Higher network costs, depreciation and finance charges dragged on Airtel’s operations.
Singapore Telecommunications’ (Singtel) profits slid down 35% YoY to $541.1m from $831.5m in Q1, no thanks to Airtel’s losses and higher depreciation and amortisation costs in network and spectrum across the group.
The telco’s overall pre-tax earnings contributions also fell 14% YoY to $722.2m from $1.06b over the same period. Losses in Airtel operations was blamed on higher network costs, depreciation and finance charges from its 4G network expansion. Profit declines were offset by Telkomsel in Indonesia, which posted an 18% climb in earnings on robust growth in data and digital services.
Meanwhile, Singtel’s operating revenue rose 2% to $4.11b from $4.13b, supported by growth in its consumer segment in Australia as well as its digital businesses.
Mobile revenue for Singtel’s consumer segment in Singapore was stable. Higher equipment sales offset the decline in local and roaming voice services.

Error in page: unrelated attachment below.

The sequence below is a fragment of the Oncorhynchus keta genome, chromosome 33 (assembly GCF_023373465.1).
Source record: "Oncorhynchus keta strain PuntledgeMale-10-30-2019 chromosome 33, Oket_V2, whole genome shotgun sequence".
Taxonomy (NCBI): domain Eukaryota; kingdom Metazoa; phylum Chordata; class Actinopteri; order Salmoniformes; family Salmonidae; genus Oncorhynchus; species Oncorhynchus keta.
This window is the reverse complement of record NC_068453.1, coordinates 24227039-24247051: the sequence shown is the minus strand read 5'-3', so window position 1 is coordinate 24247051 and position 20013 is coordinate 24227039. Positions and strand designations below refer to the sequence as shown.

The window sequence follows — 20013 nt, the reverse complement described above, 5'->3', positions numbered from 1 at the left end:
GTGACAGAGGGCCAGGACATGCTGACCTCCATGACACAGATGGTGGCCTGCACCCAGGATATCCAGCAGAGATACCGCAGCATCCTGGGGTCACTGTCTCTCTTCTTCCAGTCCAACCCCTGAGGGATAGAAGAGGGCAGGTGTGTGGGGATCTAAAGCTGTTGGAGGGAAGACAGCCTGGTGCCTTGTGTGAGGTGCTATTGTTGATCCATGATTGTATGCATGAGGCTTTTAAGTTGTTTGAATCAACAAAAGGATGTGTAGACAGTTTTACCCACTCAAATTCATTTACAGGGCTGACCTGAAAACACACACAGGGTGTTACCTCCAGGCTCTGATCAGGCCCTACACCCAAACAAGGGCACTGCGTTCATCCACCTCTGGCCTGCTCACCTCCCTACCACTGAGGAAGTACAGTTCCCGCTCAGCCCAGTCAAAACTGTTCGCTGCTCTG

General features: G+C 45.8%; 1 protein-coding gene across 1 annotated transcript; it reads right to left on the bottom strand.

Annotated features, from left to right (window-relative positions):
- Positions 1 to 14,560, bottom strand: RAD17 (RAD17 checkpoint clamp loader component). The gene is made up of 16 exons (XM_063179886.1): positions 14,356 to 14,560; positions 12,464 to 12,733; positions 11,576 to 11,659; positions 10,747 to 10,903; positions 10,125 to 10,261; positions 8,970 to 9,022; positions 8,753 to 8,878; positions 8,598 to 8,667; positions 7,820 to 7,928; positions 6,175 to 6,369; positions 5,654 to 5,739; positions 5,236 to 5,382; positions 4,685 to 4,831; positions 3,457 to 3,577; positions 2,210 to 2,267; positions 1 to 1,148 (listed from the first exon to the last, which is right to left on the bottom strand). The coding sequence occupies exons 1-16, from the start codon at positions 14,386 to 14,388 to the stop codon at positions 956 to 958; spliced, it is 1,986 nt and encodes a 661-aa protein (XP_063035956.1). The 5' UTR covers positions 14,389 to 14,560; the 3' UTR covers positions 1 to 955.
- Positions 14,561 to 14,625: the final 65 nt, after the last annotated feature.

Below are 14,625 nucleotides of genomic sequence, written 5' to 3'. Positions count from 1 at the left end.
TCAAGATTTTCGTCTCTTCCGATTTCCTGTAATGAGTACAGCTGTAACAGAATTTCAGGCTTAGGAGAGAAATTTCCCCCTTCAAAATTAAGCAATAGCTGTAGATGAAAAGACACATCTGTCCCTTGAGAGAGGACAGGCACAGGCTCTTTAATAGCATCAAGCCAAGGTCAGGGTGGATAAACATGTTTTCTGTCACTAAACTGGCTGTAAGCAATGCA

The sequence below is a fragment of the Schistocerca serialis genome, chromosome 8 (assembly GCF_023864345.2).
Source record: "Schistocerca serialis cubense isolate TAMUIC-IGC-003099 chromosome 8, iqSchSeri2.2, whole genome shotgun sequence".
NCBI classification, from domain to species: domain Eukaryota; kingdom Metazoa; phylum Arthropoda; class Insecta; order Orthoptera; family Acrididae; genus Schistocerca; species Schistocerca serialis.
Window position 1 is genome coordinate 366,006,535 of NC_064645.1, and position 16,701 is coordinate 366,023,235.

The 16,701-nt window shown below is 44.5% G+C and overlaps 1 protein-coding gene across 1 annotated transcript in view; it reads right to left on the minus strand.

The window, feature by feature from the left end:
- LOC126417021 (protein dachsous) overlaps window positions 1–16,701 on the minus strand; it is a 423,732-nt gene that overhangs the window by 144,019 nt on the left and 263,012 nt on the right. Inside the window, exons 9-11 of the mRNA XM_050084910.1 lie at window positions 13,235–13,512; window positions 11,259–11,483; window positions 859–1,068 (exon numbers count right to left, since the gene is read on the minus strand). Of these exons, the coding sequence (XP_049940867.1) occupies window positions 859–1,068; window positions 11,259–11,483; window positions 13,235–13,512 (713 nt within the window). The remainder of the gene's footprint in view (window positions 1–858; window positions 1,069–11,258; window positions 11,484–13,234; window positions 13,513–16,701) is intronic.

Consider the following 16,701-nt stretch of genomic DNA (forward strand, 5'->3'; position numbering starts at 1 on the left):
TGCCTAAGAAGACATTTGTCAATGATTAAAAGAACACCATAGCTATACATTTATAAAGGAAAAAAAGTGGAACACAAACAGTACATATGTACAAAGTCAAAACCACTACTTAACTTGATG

The telco’s postpaid customers grew 35,000 in Q1 with strong demand for its all-digital, no-contract, SIM-only mobile plan GOMO.
Revenue from fixed services was down 3%, and operating expenses slipped 6% from strong cost management mainly through digitalisation. However, lower voice revenue resulted in a 4% decline in EBITDA.
Meanwhile, Singtel’s operations in Australia saw revenue rise 8%, led by growth in NBN migration revenue, equipment sales and handset leasing. EBITDA was up 9% as well. However, its mobile service revenue declined 7% from lower average revenue per user (ARPU) due to an increased mix of SIM-only customers and heightened data price competition.
However, the decline in Optus’ volumes paired with continued pressure on carriage services has dragged on the group’s enterprise segment, causing revenue to slide 5%. Optus was impacted by weak demand from the government and financial sectors, and a large ICT contract in Q1 2018.
NCS revenue rose 8% whilst its order book remained healthy at $2.9b.
Group enterprise EBITDA was down 7%, mainly a result of carriage erosion and price reduction on major government ICT contracts.
On the other hand, Singtel’s digital life’s revenue climbed up 17%, driven by the continued growth in Amobee’s programmatic advertising business and contributions from its mobile video streaming service HOOQ.
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